Daily Archives: July 28, 2006

Upgraded Google Talk Irrationally Assailed

Google has upgraded its instant-messaging client, Google Talk, adding features such as file transfer, voicemail, and music status.

The file-transfer feature allows users to send unlimited files and folders to their correspondents, while the voicemail capabilities allow messages to be left for offline parties, who can retrieve them later as email attachments. The music-status capability, the appeal of which utterly escapes me, allows a user to apprise online friends (those on his or buddy list) of the music he or she might be enjoying at any given moment. Hmm, I sense a cross-selling ploy on the horizon.

Still, the file-transfer and voicemail features are solid additions to Google Talk, a standards-based (XMPP) IM client that deserves more success in the market than it has garnered so far. While Microsoft and Yahoo facilitate interoperability between their proprietary IM fiefdoms, Google, perhaps as a result of circumstance as much as choice, has wholeheartedly embraced industry-standard protocols. Regardless of why Google has done so, it should be applauded for that decision.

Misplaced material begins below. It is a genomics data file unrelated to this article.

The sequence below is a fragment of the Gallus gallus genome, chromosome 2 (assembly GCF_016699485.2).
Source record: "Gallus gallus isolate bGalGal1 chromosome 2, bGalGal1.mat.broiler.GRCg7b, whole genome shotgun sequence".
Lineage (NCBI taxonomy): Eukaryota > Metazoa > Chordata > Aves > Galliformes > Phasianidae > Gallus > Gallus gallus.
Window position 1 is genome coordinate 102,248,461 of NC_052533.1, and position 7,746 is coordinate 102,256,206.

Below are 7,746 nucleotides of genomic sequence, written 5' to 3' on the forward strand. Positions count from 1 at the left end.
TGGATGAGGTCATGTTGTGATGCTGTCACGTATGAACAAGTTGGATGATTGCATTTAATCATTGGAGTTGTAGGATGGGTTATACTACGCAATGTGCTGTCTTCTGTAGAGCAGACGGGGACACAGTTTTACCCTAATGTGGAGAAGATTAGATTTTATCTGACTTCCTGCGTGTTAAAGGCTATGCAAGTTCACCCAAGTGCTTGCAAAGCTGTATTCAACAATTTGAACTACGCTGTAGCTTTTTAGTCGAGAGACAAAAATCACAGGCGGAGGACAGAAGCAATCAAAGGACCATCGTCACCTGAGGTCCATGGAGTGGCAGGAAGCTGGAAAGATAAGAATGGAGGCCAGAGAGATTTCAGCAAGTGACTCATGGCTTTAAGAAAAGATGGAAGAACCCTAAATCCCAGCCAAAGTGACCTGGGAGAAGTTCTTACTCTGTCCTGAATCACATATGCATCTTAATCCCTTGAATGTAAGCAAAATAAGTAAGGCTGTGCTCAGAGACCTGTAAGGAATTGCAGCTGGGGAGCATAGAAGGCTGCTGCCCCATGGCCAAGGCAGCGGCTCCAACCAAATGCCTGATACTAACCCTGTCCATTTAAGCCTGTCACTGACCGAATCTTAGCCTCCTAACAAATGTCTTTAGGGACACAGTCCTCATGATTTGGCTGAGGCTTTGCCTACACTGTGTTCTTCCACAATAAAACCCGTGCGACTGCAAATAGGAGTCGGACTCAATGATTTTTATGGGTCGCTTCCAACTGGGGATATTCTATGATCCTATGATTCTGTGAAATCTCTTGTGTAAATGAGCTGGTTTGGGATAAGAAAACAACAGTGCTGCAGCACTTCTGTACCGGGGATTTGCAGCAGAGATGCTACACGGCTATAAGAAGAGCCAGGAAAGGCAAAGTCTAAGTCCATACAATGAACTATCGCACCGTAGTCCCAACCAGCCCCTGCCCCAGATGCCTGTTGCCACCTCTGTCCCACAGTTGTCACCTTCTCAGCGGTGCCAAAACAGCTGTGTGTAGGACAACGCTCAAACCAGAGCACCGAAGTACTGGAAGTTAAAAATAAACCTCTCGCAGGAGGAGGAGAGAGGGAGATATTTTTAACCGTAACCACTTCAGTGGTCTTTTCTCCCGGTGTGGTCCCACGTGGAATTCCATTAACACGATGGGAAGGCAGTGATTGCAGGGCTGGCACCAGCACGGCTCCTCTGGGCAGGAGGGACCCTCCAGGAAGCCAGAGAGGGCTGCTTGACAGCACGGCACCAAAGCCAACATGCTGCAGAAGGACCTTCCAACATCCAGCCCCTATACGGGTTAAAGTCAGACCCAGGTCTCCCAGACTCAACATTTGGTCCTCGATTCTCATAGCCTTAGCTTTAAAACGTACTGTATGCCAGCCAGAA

Instead, however, Google gets bashed, which seems to be the trendy thing to do these days in Silicon Valley. TechCrunch impresario Michael Arrington mocks Google Talk’s minuscule IM market share and lack of a Mac client. Meanwhile, In a surprisingly scathing entry, Charlie White of Gizmodo provides similarly derisive commentary.

There is some balanced coverage of Google Talk’s new features, however, with Garett Rogers of ZDNet noting that the file-transfer feature, in particular, could help draw more users into Google Talk’s orbit. Some thoughtful commentary also is available at Cybernet News, where questions about whether file-transfer capabilities will expose users to viruses and whether the new features will be integrated into the web-based chat functionality of Gmail are explored.

Just to be clear, I, too, would like to see a Google Talk Mac client. Even though third-party XMPP clients such as Adium, Gaim, and Apple’s own iChat work seamlessly with Google Talk and are available today, I think Google should provide its own Mac client as a courtesy to the user community. The cost would not be prohibitive, and the gesture would be appreciated.

That said, how many years (yes, years) pass before Yahoo and Microsoft refresh their Mac IM clients? Yet there was not a peep from Arrington today on that matter, neither in his post regarding Google Talk’s new features nor in an earlier post he made regarding the release of Yahoo Messenger Version 8 for Windows.